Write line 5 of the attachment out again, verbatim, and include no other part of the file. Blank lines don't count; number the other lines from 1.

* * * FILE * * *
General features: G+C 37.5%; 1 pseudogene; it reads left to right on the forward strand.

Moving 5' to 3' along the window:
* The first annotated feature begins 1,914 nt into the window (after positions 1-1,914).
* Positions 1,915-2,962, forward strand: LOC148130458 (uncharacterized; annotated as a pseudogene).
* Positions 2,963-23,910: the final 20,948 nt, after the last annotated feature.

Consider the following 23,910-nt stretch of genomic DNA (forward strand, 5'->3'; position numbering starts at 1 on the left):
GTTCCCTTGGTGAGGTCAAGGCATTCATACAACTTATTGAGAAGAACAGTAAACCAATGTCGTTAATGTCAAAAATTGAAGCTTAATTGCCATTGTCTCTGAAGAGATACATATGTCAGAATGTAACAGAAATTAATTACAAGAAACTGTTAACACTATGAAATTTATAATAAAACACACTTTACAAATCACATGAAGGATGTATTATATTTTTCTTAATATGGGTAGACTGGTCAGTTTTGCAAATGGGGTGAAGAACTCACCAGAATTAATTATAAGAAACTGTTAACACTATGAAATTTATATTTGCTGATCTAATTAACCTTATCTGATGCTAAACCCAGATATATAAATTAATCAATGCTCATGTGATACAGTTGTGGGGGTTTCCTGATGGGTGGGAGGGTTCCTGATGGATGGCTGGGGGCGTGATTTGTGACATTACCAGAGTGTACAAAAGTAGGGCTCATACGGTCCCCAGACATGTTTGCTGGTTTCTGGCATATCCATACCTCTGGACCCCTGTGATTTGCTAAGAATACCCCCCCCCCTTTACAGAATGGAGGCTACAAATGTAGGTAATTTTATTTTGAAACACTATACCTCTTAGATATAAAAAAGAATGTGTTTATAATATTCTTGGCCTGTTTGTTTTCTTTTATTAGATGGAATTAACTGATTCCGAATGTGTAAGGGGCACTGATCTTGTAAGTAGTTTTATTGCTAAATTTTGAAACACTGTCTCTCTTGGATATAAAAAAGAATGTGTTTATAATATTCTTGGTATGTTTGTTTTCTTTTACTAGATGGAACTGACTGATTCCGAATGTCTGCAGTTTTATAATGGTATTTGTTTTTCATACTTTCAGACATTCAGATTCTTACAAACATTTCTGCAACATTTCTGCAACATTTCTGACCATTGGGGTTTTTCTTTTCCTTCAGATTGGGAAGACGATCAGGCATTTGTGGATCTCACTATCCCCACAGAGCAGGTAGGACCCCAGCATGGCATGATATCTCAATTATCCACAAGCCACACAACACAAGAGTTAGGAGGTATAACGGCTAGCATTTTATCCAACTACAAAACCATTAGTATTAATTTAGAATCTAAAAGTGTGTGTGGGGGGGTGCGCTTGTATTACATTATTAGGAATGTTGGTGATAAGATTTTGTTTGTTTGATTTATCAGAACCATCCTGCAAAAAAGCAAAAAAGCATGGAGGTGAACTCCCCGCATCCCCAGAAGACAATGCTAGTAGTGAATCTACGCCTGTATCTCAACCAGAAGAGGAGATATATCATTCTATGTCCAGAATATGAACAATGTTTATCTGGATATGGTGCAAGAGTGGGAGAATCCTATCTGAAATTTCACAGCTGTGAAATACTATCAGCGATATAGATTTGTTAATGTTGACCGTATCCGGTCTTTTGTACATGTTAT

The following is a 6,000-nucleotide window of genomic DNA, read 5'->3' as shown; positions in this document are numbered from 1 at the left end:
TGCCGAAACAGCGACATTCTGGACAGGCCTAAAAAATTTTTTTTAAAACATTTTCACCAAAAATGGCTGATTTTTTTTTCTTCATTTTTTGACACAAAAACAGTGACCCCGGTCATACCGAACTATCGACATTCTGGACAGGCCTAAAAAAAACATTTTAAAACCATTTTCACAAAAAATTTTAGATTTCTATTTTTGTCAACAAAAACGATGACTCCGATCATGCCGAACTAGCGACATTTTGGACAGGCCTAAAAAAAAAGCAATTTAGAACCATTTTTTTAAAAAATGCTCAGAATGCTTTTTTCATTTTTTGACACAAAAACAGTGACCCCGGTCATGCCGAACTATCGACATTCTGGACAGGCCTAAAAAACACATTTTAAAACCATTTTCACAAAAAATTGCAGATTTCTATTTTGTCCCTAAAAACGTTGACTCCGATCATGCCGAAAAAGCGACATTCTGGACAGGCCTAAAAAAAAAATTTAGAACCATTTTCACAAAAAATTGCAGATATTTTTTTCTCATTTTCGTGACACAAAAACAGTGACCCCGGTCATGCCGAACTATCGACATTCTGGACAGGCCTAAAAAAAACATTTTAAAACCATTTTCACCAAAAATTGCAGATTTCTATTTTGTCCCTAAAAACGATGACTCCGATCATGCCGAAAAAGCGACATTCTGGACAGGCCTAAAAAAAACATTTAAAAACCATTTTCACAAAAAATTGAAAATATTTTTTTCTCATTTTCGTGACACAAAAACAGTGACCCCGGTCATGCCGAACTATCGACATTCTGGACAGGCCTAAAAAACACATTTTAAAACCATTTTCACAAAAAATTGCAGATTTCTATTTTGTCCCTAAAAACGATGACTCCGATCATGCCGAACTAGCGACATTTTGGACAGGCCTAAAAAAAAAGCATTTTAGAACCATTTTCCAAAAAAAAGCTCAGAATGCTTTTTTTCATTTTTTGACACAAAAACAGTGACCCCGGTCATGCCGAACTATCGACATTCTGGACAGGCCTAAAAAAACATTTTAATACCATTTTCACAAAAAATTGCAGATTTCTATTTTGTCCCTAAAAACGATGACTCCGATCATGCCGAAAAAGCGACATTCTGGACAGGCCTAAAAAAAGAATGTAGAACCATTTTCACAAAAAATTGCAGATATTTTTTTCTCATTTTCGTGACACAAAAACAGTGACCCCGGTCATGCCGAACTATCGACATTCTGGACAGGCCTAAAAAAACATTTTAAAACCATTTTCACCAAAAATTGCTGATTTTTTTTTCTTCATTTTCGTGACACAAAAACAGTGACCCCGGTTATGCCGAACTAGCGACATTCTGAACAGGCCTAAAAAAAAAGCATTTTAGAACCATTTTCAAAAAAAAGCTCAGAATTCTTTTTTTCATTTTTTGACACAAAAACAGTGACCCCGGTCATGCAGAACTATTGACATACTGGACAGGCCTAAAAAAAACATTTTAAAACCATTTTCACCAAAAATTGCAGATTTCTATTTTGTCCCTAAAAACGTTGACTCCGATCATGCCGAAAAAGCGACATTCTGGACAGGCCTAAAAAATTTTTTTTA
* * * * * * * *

* Positions 2,963-23,910: the final 20,948 nt, after the last annotated feature.